Studies examining the effects of learning on partner preference are most relevant to the question of the development of sexual orientation. Partner preference refers to what type of partner is approached or towards whom sexual behaviors are aimed. Maternally-associated odors influence adult mate preference in male rats (Fillion & Blass, 1986). Moreover, studies show that cross-fostered birds (Immelmann, Pröve, Lassek, & Bischof, 1991; Spence & Smith, 2007; ten Cate, Verzijden, & Etman, 2006) as well as mammals (e.g., Kendrick, Hinton, Atkins, Haupt, & Skinner 1998) prefer characteristics of foster over biological parents in mate selection. Such effects have been observed in both males and females although there appear to be sex differences: Kendrick et al. found that preferences for characteristics of foster parents were weaker and reversible in females and Manrique and Gutierrez (2006) found that rearing conditions seem to have a greater impact on partner preference in female quail.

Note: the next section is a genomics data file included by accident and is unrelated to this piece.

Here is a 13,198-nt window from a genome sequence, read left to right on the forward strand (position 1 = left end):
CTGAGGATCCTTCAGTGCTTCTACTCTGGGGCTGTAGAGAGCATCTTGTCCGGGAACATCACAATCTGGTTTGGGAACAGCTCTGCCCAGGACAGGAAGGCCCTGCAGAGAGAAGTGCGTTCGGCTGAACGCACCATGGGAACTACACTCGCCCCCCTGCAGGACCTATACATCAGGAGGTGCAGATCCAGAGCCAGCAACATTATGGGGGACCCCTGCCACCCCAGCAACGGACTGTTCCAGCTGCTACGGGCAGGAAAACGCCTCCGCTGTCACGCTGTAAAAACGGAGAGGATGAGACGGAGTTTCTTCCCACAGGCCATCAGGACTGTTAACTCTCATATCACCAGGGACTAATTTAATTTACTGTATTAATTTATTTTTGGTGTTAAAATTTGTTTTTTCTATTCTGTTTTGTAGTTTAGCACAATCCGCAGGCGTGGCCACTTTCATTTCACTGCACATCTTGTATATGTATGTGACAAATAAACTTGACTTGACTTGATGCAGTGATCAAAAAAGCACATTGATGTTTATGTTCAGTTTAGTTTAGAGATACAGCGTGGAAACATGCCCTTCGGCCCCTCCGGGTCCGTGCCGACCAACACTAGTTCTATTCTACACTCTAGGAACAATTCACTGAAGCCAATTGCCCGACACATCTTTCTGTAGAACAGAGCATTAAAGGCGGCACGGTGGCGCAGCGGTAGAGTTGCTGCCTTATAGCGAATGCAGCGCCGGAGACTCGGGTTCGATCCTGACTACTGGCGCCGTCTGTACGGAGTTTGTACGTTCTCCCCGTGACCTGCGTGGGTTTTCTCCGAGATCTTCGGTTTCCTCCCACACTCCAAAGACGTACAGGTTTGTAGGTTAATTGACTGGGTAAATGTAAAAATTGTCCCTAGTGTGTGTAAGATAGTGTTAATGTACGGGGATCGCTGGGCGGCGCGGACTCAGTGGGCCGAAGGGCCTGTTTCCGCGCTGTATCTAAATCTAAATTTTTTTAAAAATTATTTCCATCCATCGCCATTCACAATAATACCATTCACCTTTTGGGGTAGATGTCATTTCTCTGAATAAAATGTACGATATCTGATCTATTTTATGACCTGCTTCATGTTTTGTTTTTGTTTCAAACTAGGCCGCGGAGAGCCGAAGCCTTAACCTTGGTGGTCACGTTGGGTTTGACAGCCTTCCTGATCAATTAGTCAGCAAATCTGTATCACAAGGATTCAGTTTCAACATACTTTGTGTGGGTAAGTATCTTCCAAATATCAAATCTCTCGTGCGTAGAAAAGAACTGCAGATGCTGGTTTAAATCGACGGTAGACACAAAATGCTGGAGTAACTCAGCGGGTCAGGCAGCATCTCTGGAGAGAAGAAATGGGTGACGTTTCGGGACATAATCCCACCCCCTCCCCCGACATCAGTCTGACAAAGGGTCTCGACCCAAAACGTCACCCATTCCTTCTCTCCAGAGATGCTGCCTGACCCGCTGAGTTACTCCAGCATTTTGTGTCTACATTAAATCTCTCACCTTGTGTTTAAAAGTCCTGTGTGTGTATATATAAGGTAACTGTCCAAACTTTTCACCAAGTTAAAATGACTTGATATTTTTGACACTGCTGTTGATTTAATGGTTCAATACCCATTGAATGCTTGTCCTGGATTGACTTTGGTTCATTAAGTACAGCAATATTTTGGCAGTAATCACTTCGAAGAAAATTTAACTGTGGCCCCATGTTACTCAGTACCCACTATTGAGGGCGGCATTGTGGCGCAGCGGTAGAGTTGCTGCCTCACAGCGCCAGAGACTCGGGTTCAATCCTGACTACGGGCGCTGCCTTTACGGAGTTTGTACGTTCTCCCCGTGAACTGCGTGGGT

Experience during adolescence or adulthood can also influence partner preference. Pfaus et al. (2001) proposed a flexible critical period in which salient features of the first sexual partner come to be preferred in subsequent partners. Sexual conditioning and conditioned partner preference in particular has been most commonly explored in Japanese quail and rats.